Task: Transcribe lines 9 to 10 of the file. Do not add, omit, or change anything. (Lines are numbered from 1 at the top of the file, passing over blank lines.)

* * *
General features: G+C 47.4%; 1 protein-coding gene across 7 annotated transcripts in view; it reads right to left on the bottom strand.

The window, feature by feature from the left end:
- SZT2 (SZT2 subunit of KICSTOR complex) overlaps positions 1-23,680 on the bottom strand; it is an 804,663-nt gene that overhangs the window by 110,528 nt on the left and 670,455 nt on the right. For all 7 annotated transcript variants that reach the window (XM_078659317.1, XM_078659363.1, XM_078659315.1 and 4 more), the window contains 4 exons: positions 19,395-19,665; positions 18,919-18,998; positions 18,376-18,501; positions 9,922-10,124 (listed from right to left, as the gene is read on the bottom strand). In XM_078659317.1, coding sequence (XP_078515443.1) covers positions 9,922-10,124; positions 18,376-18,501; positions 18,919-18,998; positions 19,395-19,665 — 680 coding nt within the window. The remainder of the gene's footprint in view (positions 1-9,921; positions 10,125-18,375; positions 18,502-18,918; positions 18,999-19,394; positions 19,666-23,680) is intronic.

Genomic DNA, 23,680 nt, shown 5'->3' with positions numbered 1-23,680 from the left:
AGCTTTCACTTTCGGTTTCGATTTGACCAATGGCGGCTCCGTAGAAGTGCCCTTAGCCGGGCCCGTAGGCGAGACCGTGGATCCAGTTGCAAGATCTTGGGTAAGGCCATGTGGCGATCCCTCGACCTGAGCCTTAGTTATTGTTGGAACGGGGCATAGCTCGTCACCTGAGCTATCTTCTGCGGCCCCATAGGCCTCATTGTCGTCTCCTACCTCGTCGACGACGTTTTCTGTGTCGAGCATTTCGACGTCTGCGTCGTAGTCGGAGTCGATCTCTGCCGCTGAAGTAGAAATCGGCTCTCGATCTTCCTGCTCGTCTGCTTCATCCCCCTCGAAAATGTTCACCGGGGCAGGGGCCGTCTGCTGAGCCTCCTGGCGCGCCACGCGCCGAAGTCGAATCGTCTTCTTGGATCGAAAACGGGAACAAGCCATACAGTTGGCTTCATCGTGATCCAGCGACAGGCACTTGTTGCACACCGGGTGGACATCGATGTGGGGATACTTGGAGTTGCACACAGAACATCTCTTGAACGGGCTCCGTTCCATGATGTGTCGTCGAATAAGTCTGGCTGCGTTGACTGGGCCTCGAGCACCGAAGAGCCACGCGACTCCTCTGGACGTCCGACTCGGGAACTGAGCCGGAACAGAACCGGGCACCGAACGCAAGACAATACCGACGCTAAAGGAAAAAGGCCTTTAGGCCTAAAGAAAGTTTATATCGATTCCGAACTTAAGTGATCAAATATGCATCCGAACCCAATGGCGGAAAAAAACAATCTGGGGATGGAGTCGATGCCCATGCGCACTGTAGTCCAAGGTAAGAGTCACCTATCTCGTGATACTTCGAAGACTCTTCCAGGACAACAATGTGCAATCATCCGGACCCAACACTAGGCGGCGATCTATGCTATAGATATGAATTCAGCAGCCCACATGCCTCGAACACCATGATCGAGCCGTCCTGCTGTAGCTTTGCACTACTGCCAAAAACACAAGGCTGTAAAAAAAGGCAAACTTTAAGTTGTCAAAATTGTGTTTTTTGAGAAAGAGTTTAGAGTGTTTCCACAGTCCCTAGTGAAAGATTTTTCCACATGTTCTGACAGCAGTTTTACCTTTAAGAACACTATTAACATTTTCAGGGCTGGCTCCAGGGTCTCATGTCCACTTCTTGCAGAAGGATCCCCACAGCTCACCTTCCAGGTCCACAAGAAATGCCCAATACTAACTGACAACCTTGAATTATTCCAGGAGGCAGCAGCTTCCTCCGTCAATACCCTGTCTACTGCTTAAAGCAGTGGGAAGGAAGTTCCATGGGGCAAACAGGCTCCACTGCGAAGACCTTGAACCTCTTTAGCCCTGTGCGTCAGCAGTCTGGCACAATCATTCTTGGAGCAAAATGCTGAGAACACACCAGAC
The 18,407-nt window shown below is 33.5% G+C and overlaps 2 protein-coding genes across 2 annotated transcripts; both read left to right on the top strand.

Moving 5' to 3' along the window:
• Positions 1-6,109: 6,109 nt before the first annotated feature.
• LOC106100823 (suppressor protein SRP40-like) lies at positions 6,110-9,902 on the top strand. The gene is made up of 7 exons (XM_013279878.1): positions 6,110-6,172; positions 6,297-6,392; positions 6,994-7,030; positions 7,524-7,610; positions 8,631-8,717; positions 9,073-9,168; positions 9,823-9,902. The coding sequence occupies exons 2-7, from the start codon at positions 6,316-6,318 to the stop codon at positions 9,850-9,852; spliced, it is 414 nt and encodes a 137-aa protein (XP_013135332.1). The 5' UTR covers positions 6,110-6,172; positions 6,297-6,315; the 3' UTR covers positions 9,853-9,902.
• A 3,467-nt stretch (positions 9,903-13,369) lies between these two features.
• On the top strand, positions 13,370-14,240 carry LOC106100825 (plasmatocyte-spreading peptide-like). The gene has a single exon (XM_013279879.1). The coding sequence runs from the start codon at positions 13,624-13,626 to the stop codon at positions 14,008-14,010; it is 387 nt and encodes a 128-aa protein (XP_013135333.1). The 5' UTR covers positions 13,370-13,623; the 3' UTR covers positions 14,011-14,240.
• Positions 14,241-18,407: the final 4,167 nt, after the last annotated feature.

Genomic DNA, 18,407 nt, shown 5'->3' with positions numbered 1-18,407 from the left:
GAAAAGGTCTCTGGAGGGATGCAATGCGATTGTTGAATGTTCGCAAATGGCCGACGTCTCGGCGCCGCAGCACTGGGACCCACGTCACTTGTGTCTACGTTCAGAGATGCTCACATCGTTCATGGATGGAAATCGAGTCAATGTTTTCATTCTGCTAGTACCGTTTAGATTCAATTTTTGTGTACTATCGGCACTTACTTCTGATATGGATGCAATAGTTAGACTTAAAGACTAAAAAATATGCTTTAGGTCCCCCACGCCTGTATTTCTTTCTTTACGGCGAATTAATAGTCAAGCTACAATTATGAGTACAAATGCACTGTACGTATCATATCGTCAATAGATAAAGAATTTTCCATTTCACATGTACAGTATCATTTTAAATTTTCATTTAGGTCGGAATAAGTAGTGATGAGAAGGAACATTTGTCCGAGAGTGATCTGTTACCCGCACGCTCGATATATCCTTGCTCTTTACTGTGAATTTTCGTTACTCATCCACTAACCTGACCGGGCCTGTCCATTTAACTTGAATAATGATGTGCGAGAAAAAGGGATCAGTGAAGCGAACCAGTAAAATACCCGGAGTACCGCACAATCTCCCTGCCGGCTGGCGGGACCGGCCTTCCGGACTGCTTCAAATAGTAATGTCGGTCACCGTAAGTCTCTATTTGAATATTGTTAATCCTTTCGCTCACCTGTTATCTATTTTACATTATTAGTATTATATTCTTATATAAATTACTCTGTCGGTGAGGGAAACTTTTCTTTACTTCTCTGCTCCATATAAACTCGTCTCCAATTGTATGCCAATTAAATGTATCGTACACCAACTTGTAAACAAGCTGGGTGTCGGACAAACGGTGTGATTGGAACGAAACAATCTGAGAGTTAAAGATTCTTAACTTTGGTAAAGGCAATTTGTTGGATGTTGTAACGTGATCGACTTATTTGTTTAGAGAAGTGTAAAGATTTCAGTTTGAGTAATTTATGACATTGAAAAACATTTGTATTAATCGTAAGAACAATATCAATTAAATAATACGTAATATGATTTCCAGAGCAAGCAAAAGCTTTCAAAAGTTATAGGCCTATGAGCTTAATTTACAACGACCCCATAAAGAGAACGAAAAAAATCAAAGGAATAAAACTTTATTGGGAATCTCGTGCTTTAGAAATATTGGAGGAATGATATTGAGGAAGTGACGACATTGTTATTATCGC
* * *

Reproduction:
• LOC106100823 (suppressor protein SRP40-like) lies at positions 6,110-9,902 on the top strand. The gene is made up of 7 exons (XM_013279878.1): positions 6,110-6,172; positions 6,297-6,392; positions 6,994-7,030; positions 7,524-7,610; positions 8,631-8,717; positions 9,073-9,168; positions 9,823-9,902. The coding sequence occupies exons 2-7, from the start codon at positions 6,316-6,318 to the stop codon at positions 9,850-9,852; spliced, it is 414 nt and encodes a 137-aa protein (XP_013135332.1). The 5' UTR covers positions 6,110-6,172; positions 6,297-6,315; the 3' UTR covers positions 9,853-9,902.
• A 3,467-nt stretch (positions 9,903-13,369) lies between these two features.